Picturing Home

The camera is a limited tool…and when I say “camera” I mean phone. It only captures a moment and it often captures that moment incorrectly…without context. There are no sounds, smells or emotions. Just a little slice of the morning.

Morning

But it looks pretty.

What was really happening that morning? What did the camera miss?

It was cold. The weather has been warm but that morning was chilly. The air smelled fresh. There was very little wind. Buffalo Gnats were beginning to hatch and bite. Julie has an oil that works great but those darned gnats are just awful. They are the reason we raise our broilers so early in the season then stop. Our first year the gnats were particularly thick and we lost a number of birds to them. They bit under feathers and choked up airways. Dad and I were standing in the driveway one evening wearing bee gear butchering birds as fast as we could as the gnats found their way through our armor. We don’t want to go through that again. Ever. So we start chicks on Valentine’s day…which has its own drawbacks. But we know the seasons of the bugs, the plants, the frost pockets, the routine on this farm.

So the picture above doesn’t capture the relief I feel knowing my chicken tractors are empty. My brooder is empty. My freezers are emptying. It’s a great feeling but hard to capture on film.

Mom and dad were gone to visit grandpa Jordan so I had extra chores that morning caring for their dogs and horses. The picture doesn’t capture how I feel about that…delighted. Dad lets our dog out if we are gone during the day. Dad checks livestock water even when we are home. Dad closes the chicken house for me sometimes. He has even offered to milk. I’m glad I can help them out…unless they need tech support.

The picture shows knee-high grass. The picture doesn’t show my anxiety about grass. The grass wasn’t growing fast enough for my level of patience. Cows were somewhere out there in one of dozen or so temporary paddocks I set up. Shortly after I took this picture we went through a dry spell so I increased the rotation time from 12-14 days to 20 days. Did I slow down too much? Did the cows start taking too much off of the pasture? The picture doesn’t know.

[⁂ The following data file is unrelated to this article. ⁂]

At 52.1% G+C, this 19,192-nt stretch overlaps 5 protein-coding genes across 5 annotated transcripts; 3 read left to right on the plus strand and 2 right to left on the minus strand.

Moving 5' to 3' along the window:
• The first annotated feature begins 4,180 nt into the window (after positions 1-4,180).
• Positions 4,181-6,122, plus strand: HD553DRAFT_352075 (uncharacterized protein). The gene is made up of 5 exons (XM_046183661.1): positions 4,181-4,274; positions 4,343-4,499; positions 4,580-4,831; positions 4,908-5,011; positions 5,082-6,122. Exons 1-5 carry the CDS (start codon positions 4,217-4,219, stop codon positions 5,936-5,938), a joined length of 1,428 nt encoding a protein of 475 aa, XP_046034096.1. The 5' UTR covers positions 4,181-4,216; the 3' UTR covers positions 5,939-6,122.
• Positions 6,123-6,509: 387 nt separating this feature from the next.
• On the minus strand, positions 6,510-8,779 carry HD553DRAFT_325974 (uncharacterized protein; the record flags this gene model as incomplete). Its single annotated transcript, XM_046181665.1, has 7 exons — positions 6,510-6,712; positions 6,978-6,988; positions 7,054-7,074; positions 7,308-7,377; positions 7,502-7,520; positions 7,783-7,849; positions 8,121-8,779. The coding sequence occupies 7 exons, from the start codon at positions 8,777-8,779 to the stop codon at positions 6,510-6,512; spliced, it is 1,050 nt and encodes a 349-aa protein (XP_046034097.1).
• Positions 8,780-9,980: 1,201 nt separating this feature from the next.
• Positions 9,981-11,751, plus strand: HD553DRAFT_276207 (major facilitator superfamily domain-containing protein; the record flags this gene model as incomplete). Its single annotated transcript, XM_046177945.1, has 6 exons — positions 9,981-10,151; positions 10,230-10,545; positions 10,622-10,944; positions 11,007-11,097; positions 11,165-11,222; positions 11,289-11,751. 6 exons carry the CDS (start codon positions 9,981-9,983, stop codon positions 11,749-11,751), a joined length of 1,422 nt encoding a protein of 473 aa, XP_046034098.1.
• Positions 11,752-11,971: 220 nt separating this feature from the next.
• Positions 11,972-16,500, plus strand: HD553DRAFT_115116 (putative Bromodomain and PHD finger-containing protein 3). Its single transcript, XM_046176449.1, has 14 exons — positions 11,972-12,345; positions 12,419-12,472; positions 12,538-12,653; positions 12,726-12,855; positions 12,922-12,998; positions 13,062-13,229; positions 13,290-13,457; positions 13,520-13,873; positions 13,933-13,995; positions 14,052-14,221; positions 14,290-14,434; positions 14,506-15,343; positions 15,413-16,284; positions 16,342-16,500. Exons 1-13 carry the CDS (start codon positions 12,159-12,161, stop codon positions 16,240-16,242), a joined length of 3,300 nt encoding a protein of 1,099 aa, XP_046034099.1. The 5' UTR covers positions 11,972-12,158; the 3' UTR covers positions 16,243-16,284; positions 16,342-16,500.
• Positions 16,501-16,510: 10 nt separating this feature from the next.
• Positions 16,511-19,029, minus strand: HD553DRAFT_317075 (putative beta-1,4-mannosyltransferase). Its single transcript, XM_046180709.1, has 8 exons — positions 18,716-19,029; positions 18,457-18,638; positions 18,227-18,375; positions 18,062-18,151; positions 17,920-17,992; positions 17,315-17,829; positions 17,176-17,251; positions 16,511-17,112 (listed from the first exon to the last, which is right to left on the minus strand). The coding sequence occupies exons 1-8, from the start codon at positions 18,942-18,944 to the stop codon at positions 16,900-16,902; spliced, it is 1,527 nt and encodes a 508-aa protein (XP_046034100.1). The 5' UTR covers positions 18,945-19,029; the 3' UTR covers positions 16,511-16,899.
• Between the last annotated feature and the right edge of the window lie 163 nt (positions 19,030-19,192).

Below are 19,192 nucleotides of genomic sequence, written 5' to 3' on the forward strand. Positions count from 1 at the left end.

Julie was gone that day too. She had flown to a conference in Salt Lake City. The picture doesn’t know I was missing her. Because we are early risers, and because she had flown west, she was the first one awake at the resort. She and I chatted while she drank coffee and she commented that the sounds were all alien there. And the birds were radically different. For example, we don’t have magpies here. Somehow you don’t think of the specific species and sounds that surround you when you think of home. Here the spring peepers (Pseudacris Crucifer) make a loud chirp in the distance and cricket frogs (Pseudacris triseriata) trill away night and day. The birds make familiar noises. While Julie was surprised to see a porcupine in Utah, I’m not surprised at all when I scare up a rabbit or quail in the tall grass or see a skunk in the early morning. Those are familiar animals. The picture doesn’t capture the feeling of familiarity with the environment.

In my mind the picture above looks like home…but not just by sight. Oh, there are familiar things in the picture. Grandpa harvested walnut trees when he and grandma were married. There is still walnut lumber tucked away here and there. Further, grandpa had a bulldozer. Most of our walnut trees grew after that. I enjoy the burr oak behind the cemetery and the cemetery itself. The adults couldn’t hide Easter eggs in the yard because we could always just peek out of a window to see what was going on so they hid the eggs in the cemetery. Weird, I know, but that’s part of my childhood. And I see these things when I look at that picture…even though they aren’t visible. Heck, just down the hill from the burr oak (that large, spreading tree just behind the plastic fence) is a small grove of walnut with no lower limbs below 12 feet. Grandpa’s herd was in that pasture when I was 8 or 10. I didn’t know they were there but I was well trained to fear the bull, Leroy. I was walking down to play in the stream when I realized my mistake…I was surrounded by cows and too far from the house for anyone to hear me. I tried hiding behind a tree. The cows walked around to the other side of the tree and looked at me some more. Eventually the cows realized I didn’t have any food and decided to seek their entertainment elsewhere. I felt stupid, went back to the house, washed up and ate some frozen fruit salad during the October cemetery committee meeting/family reunion. Do you see that in the picture? Do you see the sledding I have done with my children on that hill? Cover the hill with snow. We gather just at the crest near the fence, pile onto a sled all together and try to avoid thorny saplings as we disappear out of sight. The camera has no idea what I am talking about.

The picture only knows about the sun rising over the trees in the distance, plastic fence around a cemetery, green grass, poultry netting and a chicken house built by three generations of Jordans on a hot day last summer. But so much more was happening that the camera missed. So much more happening every morning. And I just don’t have time to stop and write it all down.

So the camera does what it can to help me.

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3 thoughts on “Picturing Home

  1. The tree knows about the fire that the camera can know longer see. The fire that cleaned the hill between it and the house before the cemetery had the plastic fence around it. The hill may have had hogs on it then.

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